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Canada’s Ruling on Google Search Results Raises Censorship Concerns

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The Canadian Supreme Court has ordered Google to de-index an e-commerce site globally, setting a disastrous precedent that opens the door for other governments (and private parties) across the globe to try to control or censor Google’s search results.

According to a new report from The Star, the Supreme Court of Canada upheld a company’s effort to force Google to de-list entire domains and websites from its search index, effectively making them invisible to everyone using Google’s search engine.

The case, Google v. Equustek, stems from a 2011 complaint from the company Equustek Solutions. The British Columbia firm charged that a group of Equustek distributors (known as the Datalink defendants) were selling counterfeit Equustek products online.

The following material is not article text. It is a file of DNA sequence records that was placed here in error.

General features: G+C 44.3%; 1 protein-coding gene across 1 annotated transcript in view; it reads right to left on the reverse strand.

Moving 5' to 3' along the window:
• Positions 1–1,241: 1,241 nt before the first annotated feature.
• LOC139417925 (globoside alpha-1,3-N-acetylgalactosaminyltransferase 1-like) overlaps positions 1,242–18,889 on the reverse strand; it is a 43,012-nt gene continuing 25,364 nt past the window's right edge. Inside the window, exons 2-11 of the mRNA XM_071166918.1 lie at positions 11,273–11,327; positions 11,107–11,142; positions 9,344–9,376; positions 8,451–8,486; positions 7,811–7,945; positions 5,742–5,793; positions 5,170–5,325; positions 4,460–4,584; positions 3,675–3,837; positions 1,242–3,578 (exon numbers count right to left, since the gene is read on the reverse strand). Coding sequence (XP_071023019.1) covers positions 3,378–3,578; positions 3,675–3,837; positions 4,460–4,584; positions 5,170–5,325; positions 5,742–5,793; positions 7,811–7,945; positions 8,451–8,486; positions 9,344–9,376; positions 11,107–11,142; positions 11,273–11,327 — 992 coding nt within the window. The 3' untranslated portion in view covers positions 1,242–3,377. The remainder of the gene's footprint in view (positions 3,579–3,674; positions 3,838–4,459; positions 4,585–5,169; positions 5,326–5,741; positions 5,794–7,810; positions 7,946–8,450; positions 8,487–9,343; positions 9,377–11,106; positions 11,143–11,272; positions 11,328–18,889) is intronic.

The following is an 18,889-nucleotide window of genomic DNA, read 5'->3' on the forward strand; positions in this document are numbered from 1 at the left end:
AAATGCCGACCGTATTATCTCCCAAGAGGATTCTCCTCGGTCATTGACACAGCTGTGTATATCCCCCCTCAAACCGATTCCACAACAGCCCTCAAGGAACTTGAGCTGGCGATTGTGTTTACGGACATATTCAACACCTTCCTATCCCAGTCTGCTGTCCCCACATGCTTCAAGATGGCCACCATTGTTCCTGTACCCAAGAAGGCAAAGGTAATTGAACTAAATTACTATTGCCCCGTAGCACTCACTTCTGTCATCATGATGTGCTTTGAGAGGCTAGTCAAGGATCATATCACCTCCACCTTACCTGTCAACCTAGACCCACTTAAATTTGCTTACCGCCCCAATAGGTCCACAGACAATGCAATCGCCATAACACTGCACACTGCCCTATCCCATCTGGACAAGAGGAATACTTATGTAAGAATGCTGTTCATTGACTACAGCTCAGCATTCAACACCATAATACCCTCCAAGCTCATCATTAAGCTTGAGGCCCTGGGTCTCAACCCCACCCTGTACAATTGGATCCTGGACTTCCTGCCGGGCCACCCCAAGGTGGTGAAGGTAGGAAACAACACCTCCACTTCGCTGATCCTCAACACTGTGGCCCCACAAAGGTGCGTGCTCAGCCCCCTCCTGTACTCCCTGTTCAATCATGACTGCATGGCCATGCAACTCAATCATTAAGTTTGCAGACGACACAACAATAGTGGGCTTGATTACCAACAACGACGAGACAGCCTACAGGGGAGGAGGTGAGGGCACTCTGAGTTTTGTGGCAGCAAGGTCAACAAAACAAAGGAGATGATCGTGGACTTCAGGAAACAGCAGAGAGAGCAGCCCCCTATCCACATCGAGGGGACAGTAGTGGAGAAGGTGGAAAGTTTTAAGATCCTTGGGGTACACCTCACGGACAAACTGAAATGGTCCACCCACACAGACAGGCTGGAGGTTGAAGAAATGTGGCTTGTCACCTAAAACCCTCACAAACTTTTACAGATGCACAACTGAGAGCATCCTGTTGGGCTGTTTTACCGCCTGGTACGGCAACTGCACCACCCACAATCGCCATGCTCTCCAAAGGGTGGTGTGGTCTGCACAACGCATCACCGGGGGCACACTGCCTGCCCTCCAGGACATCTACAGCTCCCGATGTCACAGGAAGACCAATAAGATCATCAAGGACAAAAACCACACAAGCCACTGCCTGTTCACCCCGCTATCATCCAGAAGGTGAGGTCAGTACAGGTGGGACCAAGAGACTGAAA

Datalink continued to sell these goods globally, even after the court ordered it to stop, prompting Equustek to ask Google to intervene. Google initially de-indexed 345 specific webpages associated with Datalink on google.ca.

Equustek then sought an injunction to stop Google from displaying any part of the Datalink websites on any of its search results worldwide. A lower court granted the injunction, and the Supreme Court on Wednesday upheld it.

“The problem in this case is occurring online and globally,” Justice Rosalie Abella wrote for the majority. “The Internet has no borders – its natural habitat is global. The only way to ensure that the interlocutory injunction attained its objective was to have it apply where Google operates – globally.”

Some media groups, publishers, copyright organizations, and civil liberties groups are worried about the precedent it sets.

“The Internet is a global phenomenon, and there is great risk that governments and commercial entities will see this ruling as justifying censorship requests that could result in perfectly legal and legitimate content disappearing off the web because of a court order in the opposite corner of the globe,” commented David Christopher of Open Media.

“That would be a major setback to citizens’ rights to access information and express ourselves freely,” he concluded.

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